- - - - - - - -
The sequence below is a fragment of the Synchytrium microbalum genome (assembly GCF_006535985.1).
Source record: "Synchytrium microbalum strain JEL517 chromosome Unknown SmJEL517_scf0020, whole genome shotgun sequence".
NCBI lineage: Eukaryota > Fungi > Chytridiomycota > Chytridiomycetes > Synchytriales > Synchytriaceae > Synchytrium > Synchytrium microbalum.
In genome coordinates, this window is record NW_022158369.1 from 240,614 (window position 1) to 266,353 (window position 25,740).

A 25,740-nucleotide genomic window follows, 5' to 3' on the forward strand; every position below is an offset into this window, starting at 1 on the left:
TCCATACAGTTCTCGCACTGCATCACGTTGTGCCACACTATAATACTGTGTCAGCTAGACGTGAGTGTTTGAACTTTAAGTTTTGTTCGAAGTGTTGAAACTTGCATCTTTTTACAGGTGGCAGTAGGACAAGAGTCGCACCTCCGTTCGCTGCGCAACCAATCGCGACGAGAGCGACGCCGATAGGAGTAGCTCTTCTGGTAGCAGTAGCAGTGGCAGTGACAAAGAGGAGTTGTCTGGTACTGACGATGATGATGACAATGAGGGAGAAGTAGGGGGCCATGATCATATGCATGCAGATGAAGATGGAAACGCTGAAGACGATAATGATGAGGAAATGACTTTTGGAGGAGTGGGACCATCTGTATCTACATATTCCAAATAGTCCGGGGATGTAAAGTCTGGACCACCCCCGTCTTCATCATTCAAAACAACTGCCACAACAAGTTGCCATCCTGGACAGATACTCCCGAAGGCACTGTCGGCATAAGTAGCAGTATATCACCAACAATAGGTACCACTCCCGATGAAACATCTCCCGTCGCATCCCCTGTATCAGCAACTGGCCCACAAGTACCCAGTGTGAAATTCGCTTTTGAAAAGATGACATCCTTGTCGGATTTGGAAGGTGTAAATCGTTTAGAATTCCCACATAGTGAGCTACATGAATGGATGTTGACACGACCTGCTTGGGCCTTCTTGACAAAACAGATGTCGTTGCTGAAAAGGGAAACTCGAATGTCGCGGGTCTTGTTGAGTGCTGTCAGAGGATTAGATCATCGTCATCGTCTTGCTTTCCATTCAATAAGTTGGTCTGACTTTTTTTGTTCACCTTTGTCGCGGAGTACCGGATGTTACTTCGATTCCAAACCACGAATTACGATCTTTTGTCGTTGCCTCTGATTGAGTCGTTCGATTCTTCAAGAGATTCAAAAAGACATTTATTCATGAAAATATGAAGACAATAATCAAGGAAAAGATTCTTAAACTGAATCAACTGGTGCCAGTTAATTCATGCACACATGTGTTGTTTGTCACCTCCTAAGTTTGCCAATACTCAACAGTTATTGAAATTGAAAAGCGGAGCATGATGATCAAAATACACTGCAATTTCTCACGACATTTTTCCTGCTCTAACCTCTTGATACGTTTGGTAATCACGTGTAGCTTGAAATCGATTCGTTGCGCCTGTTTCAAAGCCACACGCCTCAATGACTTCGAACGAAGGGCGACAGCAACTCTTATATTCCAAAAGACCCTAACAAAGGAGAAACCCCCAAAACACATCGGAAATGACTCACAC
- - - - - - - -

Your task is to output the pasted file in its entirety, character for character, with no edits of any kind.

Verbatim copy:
The sequence below is a fragment of the Synchytrium microbalum genome (assembly GCF_006535985.1).
Source record: "Synchytrium microbalum strain JEL517 chromosome Unknown SmJEL517_scf0020, whole genome shotgun sequence".
NCBI lineage: Eukaryota > Fungi > Chytridiomycota > Chytridiomycetes > Synchytriales > Synchytriaceae > Synchytrium > Synchytrium microbalum.
In genome coordinates, this window is record NW_022158369.1 from 240,614 (window position 1) to 266,353 (window position 25,740).

A 25,740-nucleotide genomic window follows, 5' to 3' on the forward strand; every position below is an offset into this window, starting at 1 on the left:
TCCATACAGTTCTCGCACTGCATCACGTTGTGCCACACTATAATACTGTGTCAGCTAGACGTGAGTGTTTGAACTTTAAGTTTTGTTCGAAGTGTTGAAACTTGCATCTTTTTACAGGTGGCAGTAGGACAAGAGTCGCACCTCCGTTCGCTGCGCAACCAATCGCGACGAGAGCGACGCCGATAGGAGTAGCTCTTCTGGTAGCAGTAGCAGTGGCAGTGACAAAGAGGAGTTGTCTGGTACTGACGATGATGATGACAATGAGGGAGAAGTAGGGGGCCATGATCATATGCATGCAGATGAAGATGGAAACGCTGAAGACGATAATGATGAGGAAATGACTTTTGGAGGAGTGGGACCATCTGTATCTACATATTCCAAATAGTCCGGGGATGTAAAGTCTGGACCACCCCCGTCTTCATCATTCAAAACAACTGCCACAACAAGTTGCCATCCTGGACAGATACTCCCGAAGGCACTGTCGGCATAAGTAGCAGTATATCACCAACAATAGGTACCACTCCCGATGAAACATCTCCCGTCGCATCCCCTGTATCAGCAACTGGCCCACAAGTACCCAGTGTGAAATTCGCTTTTGAAAAGATGACATCCTTGTCGGATTTGGAAGGTGTAAATCGTTTAGAATTCCCACATAGTGAGCTACATGAATGGATGTTGACACGACCTGCTTGGGCCTTCTTGACAAAACAGATGTCGTTGCTGAAAAGGGAAACTCGAATGTCGCGGGTCTTGTTGAGTGCTGTCAGAGGATTAGATCATCGTCATCGTCTTGCTTTCCATTCAATAAGTTGGTCTGACTTTTTTTGTTCACCTTTGTCGCGGAGTACCGGATGTTACTTCGATTCCAAACCACGAATTACGATCTTTTGTCGTTGCCTCTGATTGAGTCGTTCGATTCTTCAAGAGATTCAAAAAGACATTTATTCATGAAAATATGAAGACAATAATCAAGGAAAAGATTCTTAAACTGAATCAACTGGTGCCAGTTAATTCATGCACACATGTGTTGTTTGTCACCTCCTAAGTTTGCCAATACTCAACAGTTATTGAAATTGAAAAGCGGAGCATGATGATCAAAATACACTGCAATTTCTCACGACATTTTTCCTGCTCTAACCTCTTGATACGTTTGGTAATCACGTGTAGCTTGAAATCGATTCGTTGCGCCTGTTTCAAAGCCACACGCCTCAATGACTTCGAACGAAGGGCGACAGCAACTCTTATATTCCAAAAGACCCTAACAAAGGAGAAACCCCCAAAACACATCGGAAATGACTCACAC